Six weeks old and they are nearly done growing in their feathers, and are capable of handling 70 degree temps.

After six weeks, and once all of their feathers come in they can handle true cold as well as adults.

CHICKENS in WINTER | How Cold is Too Cold for Chickens

Chicks are Extremely Vulnerable to Cold

It is no exaggeration to say that chicks are incredibly vulnerable to cold. Their tiny bodies are not yet able to generate enough heat to keep them warm, so they rely on their environment to provide the warmth they need.

Normally this is mom’s backside in a nice warm nest. If you are raising the chicks yourself that will be an incubator or a warmed brooder box for them.

When chicks are too cold, their immune system is weakened and they become more susceptible to disease. They may also have difficulty digesting their food properly and can suffer from malnutrition accordingly.

In extreme cases the cold can straight-up kill the poor little thing; chicks start getting into the danger zone around 90 degrees Fahrenheit. The longer they stay in that temp or the lower it goes the more severe the effects will be.

What's The Correct Temperature For A Egg Incubator!?

What Temperature is Too Cold for an Incubating Egg?

Every seasoned flock owner knows that correct and stable atmospherics are imperative for a successful hatching. Too warm or too cold will quickly halt development.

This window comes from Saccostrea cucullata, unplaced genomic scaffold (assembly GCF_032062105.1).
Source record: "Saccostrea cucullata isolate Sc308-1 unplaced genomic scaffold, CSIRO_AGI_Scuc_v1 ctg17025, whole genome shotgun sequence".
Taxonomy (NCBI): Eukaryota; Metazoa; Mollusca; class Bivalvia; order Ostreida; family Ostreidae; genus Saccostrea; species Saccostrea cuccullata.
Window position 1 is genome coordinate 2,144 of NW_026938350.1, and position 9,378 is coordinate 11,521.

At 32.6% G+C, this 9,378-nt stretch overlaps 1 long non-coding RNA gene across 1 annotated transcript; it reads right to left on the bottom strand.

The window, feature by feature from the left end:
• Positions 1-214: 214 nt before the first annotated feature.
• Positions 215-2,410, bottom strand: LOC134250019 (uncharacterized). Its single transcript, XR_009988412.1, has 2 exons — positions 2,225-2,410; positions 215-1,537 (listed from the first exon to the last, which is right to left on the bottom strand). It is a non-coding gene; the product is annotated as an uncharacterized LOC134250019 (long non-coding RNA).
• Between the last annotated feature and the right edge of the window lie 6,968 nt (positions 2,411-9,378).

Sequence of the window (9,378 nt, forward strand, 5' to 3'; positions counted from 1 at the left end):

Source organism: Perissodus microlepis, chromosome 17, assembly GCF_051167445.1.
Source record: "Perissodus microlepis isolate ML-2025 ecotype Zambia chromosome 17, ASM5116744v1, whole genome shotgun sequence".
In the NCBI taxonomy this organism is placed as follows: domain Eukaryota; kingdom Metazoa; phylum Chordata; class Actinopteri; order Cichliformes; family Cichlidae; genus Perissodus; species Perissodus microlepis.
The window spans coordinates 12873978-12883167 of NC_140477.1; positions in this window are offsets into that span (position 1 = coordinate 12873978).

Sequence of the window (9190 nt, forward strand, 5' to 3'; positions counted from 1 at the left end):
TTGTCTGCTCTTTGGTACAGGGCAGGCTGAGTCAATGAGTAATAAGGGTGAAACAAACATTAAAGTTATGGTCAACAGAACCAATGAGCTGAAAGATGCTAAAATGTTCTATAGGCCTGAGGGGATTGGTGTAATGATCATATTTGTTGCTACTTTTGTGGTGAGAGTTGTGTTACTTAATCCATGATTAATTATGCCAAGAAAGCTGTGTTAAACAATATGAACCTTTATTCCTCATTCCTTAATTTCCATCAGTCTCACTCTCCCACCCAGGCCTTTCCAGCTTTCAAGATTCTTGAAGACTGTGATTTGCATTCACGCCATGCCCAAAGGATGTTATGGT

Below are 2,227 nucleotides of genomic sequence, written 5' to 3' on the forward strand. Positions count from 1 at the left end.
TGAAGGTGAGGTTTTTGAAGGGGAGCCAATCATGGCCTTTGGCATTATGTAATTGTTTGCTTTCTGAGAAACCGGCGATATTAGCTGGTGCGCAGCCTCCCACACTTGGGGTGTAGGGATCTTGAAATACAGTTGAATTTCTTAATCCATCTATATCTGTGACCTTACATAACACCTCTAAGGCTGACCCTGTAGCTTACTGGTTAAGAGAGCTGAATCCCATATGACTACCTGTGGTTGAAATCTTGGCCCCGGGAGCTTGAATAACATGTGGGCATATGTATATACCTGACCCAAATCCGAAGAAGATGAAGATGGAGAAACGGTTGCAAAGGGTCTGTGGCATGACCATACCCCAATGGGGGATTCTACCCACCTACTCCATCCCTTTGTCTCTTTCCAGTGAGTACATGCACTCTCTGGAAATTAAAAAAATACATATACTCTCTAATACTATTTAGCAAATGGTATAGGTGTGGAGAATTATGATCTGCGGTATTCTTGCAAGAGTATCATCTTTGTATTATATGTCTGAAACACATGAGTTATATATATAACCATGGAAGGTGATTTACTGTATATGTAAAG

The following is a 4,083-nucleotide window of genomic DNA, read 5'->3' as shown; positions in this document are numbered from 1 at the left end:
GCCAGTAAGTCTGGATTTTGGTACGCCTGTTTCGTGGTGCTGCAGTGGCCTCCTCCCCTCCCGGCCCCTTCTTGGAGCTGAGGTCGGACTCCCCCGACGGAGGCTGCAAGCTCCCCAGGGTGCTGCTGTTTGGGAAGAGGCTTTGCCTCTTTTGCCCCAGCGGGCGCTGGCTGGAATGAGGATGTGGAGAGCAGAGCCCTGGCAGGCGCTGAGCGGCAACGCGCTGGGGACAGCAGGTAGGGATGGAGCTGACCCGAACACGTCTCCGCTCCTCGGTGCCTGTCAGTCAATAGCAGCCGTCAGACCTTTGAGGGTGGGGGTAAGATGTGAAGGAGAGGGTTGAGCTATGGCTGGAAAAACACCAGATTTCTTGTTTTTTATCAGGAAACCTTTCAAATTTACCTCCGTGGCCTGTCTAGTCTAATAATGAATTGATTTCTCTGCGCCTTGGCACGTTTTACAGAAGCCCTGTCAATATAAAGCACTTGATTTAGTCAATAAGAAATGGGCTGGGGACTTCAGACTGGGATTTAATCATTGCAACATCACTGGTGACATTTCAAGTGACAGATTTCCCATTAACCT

One of the most common causes of losing an entire brood is heater failure from power outage or otherwise. Once the temp dips too low for too long it is all over.

Eggs must be maintained at a consistent 99.5-100.5 degrees Fahrenheit to hatch properly.

A sudden drop in temperature can kill a developing chick quite easily, so if you are using an incubator make sure it has a reliable backup heat source.

Don’t Forget to Monitor Humidity!

Another factor that is crucial for incubating eggs, and one related to but separate from temperature, is humidity.

Incubating eggs need a humidity level of around 45-50% for the first 18 days, and then upped to 65-75% for the remaining days until hatching.

A too-dry incubator will cause the eggshells to become brittle or result in chicks being shrink-wrapped.

A too-humid one will make it difficult for the chicks to hatch and may even result in failure from “sticky chick syndrome”.

How Cold is Too Cold for Chickens? - Chickens in a Minute

What Temperature is Too Cold for Newly Hatched Chicks?

As soon as a chick hatches it will need constant warmth to survive. A newly hatched chick cannot yet generate enough body heat to keep warm and must be kept at 95-100 degrees Fahrenheit as described above.

After they are stabilized post-hatching you can move them to a brooder, which is a heated box where they will live until they are fully feathered and can regulate their own body temp.

How About Chicks Entering Adolescence?

As chickens grow they will continue to develop and before long their feather starts to come in properly, replacing their fuzzy but meager down.